The book of Malachi gives us a glimpse of who Jesus is in the Old Testament (O.T).
This is the last book of the Old Testament and it means Messenger. Interesting in this book entitled Messenger, we have two (2) messengers who are explicitly called out. One messenger is with a cause, the other is of the covenant. Malachi 3:1 reads Behold, I will send my messenger, and he shall prepare the way before me: and the LORD, whom ye seek, shall suddenly come to his temple, even the messenger of the covenant, whom ye delight in: behold, he shall come, saith the LORD of hosts. God is silent for the next 300 to years between the Old Testament and the New Testament, and His silence is broken by this messenger.
Messenger #1 is the Messenger with a Cause which was to prepare the way of the Lord (referring to the voice in the wilderness, John the Baptist – Luke 3:4).
And Messenger #2 is the Messenger of the Covenant whom God delights in (referring to Jesus Christ, the Lord). God delights in Jesus. He announced it not once but twice, when he said This is My BELOVED Son, in whom I am well pleased (in whom I delight) at the baptism of Jesus (Luke 3:22) and the transfiguration of Jesus (Matthew 17:5).
In Malachi, Jesus is the Messenger of the covenant, in whom God delights.
Luke 7: 17-30 is an account of John the Baptist, the last prophet of the Old Testament, one who is said to be the voice in the wilderness, preparing the way of the Lord.
Confusion of John
John is initially confused and doubtful as to whether Jesus, truly is the promised Messiah (Savior) or not. John’s message was of condemnation while Jesus’ message was of salvation. John expected restoration of Israel’s kingdom and Jesus was displaying acts of restoring God’s kingdom.
Confirmation by Jesus
In all of the confusion, John however did not compromise his mission to be God’s messenger and sends his messengers to Jesus for confirmation. Note, Jesus does not answer in words but in action. He tells John’s disciples to tell John, what they saw and heard – the works and miracles of Jesus. This was sufficient for John to continue in his belief, that Jesus truly was the “Lamb of God” whom he had asked the people to behold.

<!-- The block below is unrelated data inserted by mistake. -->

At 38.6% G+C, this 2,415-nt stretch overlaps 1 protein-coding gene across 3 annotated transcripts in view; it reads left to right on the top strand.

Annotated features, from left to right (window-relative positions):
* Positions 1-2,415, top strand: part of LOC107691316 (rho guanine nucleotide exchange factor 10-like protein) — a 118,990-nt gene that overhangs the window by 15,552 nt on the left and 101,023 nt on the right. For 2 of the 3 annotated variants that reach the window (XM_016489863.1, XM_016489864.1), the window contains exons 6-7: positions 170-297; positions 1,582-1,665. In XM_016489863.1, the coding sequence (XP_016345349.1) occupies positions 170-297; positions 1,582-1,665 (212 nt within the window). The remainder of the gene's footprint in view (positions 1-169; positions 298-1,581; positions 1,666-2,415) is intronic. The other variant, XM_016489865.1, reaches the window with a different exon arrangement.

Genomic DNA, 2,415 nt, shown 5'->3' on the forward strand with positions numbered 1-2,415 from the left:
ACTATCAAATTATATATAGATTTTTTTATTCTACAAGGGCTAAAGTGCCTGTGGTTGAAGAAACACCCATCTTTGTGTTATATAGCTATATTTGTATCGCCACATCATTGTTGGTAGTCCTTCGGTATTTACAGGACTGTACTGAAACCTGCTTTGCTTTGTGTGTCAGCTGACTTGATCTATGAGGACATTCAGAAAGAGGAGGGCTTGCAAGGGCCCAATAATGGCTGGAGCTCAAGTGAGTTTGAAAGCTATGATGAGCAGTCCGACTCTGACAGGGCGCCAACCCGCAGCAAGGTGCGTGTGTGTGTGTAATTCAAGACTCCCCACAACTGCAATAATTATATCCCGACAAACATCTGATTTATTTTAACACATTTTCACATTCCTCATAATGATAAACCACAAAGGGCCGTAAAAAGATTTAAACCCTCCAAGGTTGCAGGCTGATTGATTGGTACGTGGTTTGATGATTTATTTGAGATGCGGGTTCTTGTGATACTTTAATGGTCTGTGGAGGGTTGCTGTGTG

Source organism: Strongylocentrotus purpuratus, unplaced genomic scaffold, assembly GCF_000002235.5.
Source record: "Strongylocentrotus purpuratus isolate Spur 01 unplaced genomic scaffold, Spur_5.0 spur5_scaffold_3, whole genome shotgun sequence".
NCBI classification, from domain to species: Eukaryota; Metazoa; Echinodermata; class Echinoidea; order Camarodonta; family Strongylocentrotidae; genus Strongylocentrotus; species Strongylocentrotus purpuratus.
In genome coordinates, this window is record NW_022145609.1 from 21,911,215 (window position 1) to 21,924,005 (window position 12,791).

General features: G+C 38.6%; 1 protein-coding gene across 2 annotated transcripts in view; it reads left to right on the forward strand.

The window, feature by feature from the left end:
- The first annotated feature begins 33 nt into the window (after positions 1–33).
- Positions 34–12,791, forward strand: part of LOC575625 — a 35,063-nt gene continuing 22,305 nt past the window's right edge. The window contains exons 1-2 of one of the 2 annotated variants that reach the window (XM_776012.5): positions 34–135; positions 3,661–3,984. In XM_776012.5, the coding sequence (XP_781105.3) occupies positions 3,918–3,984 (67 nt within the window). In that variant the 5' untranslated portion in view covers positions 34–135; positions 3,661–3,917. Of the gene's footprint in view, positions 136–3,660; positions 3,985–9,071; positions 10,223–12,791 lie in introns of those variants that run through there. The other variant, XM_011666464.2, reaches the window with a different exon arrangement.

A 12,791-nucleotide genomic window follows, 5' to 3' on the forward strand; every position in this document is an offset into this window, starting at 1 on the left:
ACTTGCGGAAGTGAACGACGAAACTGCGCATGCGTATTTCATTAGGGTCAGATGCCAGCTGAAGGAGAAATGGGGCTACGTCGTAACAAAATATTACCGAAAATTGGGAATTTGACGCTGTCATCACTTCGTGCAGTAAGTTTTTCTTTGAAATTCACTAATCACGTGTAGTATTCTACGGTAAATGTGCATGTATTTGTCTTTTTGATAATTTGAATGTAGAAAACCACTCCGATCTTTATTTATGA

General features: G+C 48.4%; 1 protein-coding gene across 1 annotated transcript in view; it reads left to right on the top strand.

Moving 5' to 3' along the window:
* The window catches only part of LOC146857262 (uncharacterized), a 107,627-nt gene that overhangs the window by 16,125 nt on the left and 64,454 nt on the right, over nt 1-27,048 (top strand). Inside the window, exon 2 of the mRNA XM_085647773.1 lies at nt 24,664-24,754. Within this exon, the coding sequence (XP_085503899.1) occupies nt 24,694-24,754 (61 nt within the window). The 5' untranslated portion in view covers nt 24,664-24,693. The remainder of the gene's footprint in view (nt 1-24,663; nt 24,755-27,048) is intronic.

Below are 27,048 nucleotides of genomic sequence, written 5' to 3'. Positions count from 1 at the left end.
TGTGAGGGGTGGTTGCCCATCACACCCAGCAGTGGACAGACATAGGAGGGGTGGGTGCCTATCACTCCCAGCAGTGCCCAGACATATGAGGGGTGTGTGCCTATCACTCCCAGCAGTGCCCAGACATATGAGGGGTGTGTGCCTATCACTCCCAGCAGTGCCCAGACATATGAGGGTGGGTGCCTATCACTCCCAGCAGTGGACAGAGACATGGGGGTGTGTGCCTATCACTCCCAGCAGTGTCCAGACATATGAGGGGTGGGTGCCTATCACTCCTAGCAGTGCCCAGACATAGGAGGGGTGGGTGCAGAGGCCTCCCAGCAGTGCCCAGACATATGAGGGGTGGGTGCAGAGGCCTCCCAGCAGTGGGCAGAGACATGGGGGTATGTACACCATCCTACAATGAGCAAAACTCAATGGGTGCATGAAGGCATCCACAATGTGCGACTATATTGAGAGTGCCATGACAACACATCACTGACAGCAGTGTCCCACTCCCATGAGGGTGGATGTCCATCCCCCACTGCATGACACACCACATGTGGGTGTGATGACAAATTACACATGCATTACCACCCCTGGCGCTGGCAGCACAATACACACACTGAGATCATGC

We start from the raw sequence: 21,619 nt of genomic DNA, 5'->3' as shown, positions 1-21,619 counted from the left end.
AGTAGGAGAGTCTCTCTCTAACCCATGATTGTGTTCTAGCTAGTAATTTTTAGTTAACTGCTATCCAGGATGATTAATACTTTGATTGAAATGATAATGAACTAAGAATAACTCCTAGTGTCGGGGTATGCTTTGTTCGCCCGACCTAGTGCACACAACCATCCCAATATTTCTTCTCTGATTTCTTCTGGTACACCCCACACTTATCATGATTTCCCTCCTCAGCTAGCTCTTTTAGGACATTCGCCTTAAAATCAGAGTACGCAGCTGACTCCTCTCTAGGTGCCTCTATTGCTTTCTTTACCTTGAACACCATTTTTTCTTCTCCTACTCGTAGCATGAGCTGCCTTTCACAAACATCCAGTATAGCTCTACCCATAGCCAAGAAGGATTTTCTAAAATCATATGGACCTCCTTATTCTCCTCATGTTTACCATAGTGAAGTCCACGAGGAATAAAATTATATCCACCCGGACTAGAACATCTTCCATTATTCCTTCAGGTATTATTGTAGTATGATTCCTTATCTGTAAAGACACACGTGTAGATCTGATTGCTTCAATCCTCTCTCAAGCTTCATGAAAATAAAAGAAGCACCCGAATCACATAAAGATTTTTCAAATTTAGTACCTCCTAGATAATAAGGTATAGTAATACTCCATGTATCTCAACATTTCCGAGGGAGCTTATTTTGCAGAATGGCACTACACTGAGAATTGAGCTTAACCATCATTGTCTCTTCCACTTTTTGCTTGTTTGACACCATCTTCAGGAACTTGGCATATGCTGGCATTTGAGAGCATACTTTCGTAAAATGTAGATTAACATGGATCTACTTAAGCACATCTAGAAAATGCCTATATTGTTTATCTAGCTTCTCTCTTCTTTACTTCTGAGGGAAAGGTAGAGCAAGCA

Commendation of John
And when the disciples of John had left, Jesus commends John by saying that “John is the greatest prophet, ever born of woman“. Praises so great, makes the hearer wonder, what could make Jesus say something this great of a man.
Closer analysis of the text gives us two characters of John.
- John was Uncompromising – He was not a reed that was shaken in the wind? He did not vacillate in his belief (although it may seem like he did and wanted confirmation). Wiersbe’s commentary has a good definition of doubt and unbelief. Doubt is not unbelief. Doubt is the act of the mind, while unbelief is the act of the heart. John was doubting, and not unbelieving. Paul in his epistle to the Church in Ephesus writes that we should no more be like children, tossed to and fro, and carried about with every wind of doctrine, by the sleight of man, and cunning craftiness, whereby they lie in wait to decieve. (Ephesians 4:14)
- John was Unpopular – His clothing was not one that would be worn in a king’s court but one of soft raiments, very ordinary or less than ordinary. John was not a celebrity by any means and he did not seek positions of prominence, power or pomp.
I believe, it was the unwavering and uncompromising character of John the Baptist, in conjunction with his attitude of accepting to be unpopular, always “allowing God to increase, and him to decrease” is what got John the commendation that no other person born of woman, has received from the mouth of the Son of God.
Point(s) to ponder:
- Are you and I willing to be Uncompromising?
- Are you and I willing to be Unpopular, letting God to increase and each of us to decrease?
This may make the Son of God witness about us, that we are the greatest in his eyes? Wouldnt that be some sort of a commendation. Wow. Think about it.